Travel Industry Scrambles After New Cuba Restrictions


Under the new regulations, individual Americans travelers will no longer be able to visit the island on what are known as people-to-people trips, a popular mode of travel introduced as part of Mr. Obama’s historic thaw. People-to-people trips will now be permitted only for groups and must be organized by a licensed tour operator.

Americans will also be barred from transactions with companies run by the Cuban military — a potentially significant restriction, given that many of Cuba’s branded hotels are managed by a military-owned conglomerate.

The Treasury Department went some way to clarify the new rules on Friday, writing in a statement that the changes would not apply to people who had already booked trips or to existing business deals with the military.

But the new restrictions would put new properties like the Gran Hotel Manzana, managed by Kempinski Hotels but owned by Gaviota, a Cuban military-run company, off limits to American travelers. Travel representatives said they would redirect American travelers to hotels run by civilian tour organizations, including Gran Caribe and Cubanacan — both of which own several properties in Havana.

Exactly how far those restrictions go, however, is unclear. Could a tour organizer rent a bus from a military-run company? What about purchases from a military-run retail store?

Prohibitions of that scope would make organizing group trips to Cuba “impossible,” said Michael Sykes, president of Cuba Cultural Travel.

Tour operators and Cuba experts predicted that the Cuban government would find loopholes. John Caulfield, who was chief of the United States diplomatic mission to Havana from 2011 to 2014, said the government could move tourism assets into the control of civilian ministries.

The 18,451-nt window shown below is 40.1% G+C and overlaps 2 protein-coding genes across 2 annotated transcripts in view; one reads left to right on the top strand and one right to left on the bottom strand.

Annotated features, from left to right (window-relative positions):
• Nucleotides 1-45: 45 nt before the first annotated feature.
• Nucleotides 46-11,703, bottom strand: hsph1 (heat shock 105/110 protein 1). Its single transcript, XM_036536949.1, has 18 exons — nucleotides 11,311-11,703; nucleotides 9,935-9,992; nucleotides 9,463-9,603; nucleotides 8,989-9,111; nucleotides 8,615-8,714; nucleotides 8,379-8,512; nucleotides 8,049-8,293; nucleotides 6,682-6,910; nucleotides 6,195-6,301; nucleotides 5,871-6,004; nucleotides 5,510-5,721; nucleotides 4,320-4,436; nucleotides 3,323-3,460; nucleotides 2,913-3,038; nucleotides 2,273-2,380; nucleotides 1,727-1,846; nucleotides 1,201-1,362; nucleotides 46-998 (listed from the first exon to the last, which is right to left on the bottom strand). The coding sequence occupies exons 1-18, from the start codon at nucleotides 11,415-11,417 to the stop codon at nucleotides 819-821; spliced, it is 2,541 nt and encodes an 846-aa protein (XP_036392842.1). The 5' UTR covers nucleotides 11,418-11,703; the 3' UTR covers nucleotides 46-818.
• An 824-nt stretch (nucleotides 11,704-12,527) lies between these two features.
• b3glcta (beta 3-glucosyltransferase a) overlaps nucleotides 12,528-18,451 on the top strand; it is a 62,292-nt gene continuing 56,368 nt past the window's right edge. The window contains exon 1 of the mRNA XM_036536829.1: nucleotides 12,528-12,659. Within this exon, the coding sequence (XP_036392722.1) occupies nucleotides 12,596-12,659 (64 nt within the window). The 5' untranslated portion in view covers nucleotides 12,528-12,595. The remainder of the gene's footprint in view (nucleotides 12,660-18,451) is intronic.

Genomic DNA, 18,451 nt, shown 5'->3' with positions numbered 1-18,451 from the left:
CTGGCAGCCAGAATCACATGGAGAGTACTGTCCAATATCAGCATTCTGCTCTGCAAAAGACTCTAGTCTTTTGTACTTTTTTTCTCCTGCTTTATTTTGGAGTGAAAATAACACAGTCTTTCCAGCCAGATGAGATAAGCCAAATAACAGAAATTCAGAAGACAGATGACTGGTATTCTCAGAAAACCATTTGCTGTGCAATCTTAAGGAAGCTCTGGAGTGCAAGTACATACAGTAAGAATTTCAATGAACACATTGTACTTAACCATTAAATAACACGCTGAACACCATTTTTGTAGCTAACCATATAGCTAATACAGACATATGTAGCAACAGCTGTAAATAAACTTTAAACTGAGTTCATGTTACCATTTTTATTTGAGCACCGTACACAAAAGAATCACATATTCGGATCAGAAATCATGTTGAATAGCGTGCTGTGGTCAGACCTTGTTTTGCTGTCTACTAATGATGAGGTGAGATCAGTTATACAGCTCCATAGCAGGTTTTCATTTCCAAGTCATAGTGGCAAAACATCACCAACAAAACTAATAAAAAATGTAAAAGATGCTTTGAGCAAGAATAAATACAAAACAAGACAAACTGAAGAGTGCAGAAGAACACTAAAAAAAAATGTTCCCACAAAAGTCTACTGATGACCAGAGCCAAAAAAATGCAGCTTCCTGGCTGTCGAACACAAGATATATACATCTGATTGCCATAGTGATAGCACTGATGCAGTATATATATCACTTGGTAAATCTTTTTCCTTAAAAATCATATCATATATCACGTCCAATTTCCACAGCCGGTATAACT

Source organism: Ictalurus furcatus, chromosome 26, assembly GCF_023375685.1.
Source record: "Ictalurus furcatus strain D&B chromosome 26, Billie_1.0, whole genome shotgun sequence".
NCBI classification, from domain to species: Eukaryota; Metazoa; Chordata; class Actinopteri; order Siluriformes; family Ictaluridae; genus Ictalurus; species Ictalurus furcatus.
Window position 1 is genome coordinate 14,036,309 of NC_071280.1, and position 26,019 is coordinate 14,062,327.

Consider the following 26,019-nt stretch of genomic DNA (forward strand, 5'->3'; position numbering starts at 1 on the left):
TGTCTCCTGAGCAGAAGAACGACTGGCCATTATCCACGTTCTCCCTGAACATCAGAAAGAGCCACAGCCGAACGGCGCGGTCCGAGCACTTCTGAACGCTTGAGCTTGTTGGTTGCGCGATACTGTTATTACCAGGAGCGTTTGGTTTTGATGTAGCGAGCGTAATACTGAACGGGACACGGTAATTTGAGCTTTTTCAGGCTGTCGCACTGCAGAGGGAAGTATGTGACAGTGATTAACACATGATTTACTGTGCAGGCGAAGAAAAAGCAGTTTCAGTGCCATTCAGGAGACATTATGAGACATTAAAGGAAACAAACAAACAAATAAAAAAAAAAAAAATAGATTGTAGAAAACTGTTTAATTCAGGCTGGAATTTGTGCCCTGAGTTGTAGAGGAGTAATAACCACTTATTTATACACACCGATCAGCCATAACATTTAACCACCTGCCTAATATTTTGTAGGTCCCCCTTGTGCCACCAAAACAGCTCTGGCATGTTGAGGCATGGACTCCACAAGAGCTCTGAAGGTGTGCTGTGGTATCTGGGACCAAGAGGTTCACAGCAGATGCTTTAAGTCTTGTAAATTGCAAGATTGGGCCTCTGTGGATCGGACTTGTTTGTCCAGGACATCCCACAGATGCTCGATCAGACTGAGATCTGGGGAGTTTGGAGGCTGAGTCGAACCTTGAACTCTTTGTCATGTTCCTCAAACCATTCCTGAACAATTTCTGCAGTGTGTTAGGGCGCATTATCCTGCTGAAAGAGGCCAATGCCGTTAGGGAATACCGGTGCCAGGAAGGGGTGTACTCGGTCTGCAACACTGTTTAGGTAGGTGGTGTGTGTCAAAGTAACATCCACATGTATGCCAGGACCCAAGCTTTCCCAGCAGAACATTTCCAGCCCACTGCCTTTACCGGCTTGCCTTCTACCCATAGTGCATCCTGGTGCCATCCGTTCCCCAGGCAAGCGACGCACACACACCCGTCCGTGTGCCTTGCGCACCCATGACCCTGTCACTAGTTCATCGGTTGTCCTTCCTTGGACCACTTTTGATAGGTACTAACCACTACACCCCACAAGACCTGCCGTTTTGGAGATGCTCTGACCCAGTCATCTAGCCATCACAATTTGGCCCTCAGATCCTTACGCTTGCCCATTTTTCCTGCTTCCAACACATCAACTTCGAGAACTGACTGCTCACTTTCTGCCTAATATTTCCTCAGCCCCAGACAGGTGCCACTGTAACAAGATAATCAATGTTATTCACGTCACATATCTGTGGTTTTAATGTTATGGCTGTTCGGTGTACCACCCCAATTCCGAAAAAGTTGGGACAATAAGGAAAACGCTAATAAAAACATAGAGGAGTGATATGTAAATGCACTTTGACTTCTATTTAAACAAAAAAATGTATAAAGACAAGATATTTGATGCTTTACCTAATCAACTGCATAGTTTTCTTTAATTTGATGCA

“In an economy like Cuba’s, they can rename things and change things around,” he said.

Still, even if the new rules were workable, travel representatives said, tighter regulation would put off Americans from traveling to a country still struggling with its tourism infrastructure.

“We were finally getting to a point where there was a sense of normalcy; people felt it was legal to come to Cuba,” Mr. Laverty said. “Now this is pushing us back to a point where Americans don’t know if it’s legal. That will dissuade a lot of Americans.”

Two sectors that were left apparently unscathed by the new policy were cruises and flights: Fees paid by cruise lines and airlines will be exempt from restrictions on doing business with the military.

Marriott International, whose subsidiary Starwood runs the Four Points by Sheraton hotel in the Havana suburb of Miramar, may also have escaped the crackdown, which the Treasury Department said did not affect existing business deals.

The Havana Sheraton announced on its website on Friday that it would require each guest to complete an affidavit at check-in certifying authorization to travel in Cuba. Marriott said in a statement on Thursday that it was “still analyzing” the policy directive, and its “full effect on our current and planned operations in Cuba.”

The consensus is that those who will suffer most are smaller-scale businesses that rely on individual travel — private bed-and-breakfasts, cafes, restaurants, tour guides and taxis. And fewer individual travelers would also affect commercial airlines, who last year began operating dozens of daily flights to Cuba.

Cuba is Airbnb’s fastest-growing market, with 22,000 rooms registered to its booking site and 70,000 arrivals every month on the island, according to figures published by the company. About 35 percent of Airbnb’s guests in Cuba are American; 12 percent of American travelers to Cuba stay in an Airbnb-listed property.

The company said in a statement on Friday that it was “reviewing what this policy could mean for this type of travel” but was pleased that it would be able to continue to “support Airbnb hosts in Cuba.”

But those hosts are likely to see a decline in demand, travel representatives said.

“Much of the growth has been from people booking from Airbnb and private casas,” said Eddie Lubbers, president of Cuba Travel Network, using the Spanish term for homes. “It’s not just casas — it’s restaurants, it’s private tour guides.”

He added, “It’s going to have an effect.”

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